South Down MP Margaret Ritchie has today called for the British Government to upgrade the Universal Service Obligation for Broadband to ensure that every household and business in Northern Ireland has a right to effective Broadband, particularly those in rural areas.
Ms Ritchie secured a Westminster debate on the issue this afternoon and has called for action to tackle digital dereliction.
She said: “Prime Minister David Cameron and the British Government proudly boast about the successes of their ‘digital revolution’, bringing faster broadband to businesses in Britain. But if he visited many of the local businesses in South Down, he would be put to shame by how rural communities like mine have been abandoned and are struggling to secure any effective broadband connection, putting them at a significant competitive disadvantage.
“Rural communities already experience significant isolation. That is being compounded by widespread digital dereliction where businesses, schools and homeowners struggle to reach even basic levels of broadband speed and connectivity. While British businesses sore at speeds of over 30Mbps, many in my constituency can’t even reach 2Mbps.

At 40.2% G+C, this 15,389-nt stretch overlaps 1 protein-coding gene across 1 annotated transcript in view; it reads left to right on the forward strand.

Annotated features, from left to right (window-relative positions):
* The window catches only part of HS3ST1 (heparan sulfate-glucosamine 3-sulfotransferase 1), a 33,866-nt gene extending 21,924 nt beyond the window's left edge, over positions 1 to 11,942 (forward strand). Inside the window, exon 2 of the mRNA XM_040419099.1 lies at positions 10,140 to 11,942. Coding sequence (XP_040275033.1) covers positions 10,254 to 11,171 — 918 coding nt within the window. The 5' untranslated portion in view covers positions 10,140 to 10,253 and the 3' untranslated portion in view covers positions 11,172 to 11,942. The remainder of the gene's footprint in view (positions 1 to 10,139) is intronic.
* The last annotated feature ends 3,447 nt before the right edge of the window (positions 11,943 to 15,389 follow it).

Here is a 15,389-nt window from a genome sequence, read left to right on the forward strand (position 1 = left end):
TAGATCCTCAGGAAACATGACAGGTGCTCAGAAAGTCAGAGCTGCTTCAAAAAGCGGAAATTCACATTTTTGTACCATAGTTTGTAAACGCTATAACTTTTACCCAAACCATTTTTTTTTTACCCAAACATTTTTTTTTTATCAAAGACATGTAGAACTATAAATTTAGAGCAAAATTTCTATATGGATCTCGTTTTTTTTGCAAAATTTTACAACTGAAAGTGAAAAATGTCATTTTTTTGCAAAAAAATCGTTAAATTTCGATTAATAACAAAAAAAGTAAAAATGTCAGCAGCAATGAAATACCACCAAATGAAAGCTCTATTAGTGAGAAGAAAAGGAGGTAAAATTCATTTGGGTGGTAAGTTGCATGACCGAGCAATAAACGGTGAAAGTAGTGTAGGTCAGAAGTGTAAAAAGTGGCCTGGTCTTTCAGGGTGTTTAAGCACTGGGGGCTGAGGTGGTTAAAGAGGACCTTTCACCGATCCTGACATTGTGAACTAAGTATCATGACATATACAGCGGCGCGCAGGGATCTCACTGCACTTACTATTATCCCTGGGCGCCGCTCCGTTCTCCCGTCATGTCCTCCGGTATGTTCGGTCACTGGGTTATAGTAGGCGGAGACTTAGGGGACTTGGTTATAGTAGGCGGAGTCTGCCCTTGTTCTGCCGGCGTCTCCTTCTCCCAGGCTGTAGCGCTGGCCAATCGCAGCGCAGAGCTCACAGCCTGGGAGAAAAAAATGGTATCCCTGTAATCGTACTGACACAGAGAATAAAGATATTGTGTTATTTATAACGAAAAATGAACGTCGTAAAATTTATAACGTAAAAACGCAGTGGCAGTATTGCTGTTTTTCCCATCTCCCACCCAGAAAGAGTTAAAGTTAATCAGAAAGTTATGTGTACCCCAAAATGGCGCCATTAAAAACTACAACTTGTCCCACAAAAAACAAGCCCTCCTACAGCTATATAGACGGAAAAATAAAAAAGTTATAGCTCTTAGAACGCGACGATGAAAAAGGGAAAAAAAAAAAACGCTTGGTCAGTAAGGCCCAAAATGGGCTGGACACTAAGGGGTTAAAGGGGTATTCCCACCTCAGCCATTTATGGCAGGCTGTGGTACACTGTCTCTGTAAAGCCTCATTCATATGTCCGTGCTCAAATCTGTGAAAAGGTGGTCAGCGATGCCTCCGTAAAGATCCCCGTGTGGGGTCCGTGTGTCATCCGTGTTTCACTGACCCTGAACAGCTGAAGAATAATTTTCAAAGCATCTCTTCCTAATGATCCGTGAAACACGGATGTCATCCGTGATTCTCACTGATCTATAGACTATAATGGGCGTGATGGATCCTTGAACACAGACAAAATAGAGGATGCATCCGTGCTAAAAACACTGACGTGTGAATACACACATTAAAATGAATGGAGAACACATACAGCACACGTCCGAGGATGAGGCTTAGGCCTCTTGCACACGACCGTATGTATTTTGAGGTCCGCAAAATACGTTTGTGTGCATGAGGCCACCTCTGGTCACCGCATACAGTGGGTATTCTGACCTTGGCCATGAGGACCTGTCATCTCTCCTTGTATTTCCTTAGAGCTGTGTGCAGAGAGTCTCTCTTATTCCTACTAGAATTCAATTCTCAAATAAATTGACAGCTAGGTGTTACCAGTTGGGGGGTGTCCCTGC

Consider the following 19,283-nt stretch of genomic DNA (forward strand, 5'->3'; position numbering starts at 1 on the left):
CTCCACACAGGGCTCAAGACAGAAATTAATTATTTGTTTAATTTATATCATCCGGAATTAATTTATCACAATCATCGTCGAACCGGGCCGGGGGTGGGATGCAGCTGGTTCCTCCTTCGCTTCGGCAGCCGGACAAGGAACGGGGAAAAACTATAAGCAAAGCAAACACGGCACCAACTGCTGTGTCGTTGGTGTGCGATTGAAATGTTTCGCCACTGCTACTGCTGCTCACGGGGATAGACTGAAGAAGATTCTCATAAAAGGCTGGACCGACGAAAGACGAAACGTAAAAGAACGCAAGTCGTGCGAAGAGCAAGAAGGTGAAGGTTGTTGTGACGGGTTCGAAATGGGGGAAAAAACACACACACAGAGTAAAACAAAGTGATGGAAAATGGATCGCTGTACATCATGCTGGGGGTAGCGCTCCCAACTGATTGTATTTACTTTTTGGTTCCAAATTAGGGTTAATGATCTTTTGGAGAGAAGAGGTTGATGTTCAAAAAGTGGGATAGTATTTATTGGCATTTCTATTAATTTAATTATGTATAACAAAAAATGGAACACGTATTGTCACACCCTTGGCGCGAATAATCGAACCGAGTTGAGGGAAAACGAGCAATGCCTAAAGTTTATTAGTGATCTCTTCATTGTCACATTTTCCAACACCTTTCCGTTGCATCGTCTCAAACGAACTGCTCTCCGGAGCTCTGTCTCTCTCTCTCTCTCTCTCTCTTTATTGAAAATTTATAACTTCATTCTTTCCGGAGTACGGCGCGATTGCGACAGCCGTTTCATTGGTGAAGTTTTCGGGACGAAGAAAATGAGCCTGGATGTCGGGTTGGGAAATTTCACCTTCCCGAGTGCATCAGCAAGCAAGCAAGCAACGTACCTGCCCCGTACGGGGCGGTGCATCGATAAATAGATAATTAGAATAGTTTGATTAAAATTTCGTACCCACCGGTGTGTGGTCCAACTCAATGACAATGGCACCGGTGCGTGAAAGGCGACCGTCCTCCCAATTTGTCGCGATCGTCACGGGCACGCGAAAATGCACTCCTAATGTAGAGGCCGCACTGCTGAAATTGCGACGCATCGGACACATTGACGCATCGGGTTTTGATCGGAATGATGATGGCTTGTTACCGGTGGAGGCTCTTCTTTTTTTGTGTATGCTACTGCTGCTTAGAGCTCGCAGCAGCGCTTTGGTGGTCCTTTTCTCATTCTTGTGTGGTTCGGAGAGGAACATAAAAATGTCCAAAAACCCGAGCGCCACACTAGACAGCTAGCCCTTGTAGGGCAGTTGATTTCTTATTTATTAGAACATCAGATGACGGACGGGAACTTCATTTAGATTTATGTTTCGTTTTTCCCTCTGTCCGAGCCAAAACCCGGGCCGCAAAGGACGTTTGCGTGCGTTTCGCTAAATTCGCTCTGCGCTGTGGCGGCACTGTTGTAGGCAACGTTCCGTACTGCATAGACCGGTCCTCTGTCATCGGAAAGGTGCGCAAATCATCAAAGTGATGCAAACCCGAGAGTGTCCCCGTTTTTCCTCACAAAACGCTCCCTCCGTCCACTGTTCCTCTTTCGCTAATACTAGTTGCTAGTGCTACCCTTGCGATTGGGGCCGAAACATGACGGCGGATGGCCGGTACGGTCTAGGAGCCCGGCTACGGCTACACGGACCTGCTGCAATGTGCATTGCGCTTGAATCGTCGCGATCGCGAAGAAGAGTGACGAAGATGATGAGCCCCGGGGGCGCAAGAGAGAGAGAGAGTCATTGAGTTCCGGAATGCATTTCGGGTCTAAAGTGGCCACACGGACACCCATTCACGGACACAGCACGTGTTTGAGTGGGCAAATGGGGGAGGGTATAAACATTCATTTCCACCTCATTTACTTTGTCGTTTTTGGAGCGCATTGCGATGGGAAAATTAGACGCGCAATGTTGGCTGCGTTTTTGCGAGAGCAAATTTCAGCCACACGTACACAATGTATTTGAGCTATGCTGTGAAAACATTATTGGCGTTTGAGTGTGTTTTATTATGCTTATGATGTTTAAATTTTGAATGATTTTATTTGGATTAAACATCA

“The latest OFCOM data confirms that 10Mbps is the basic level required to meet the demands of an average family. So how our businesses in South Down or in other rural areas of the North supposed to compete?”
Ms Ritchie added: “This is about more than surfing the internet or checking Facebook. With tendering processes largely exclusively online now and as we move to a ‘digital by default’ assumption for CAP applications, our rural industries are being undermined and marginalised. It cannot continue.
“I’m calling for an enhanced Universal Service Obligation that will guarantee a right to be connected to Broadband of at least 10Mbps. The current proposals create only a ‘right to request to be connected’ which falls far short of the standard needed to tackle digital dereliction which is damaging large sections of our economy.
“The Government must step up its efforts and look at alternative means of providing effective and affordable broadband in rural communities.”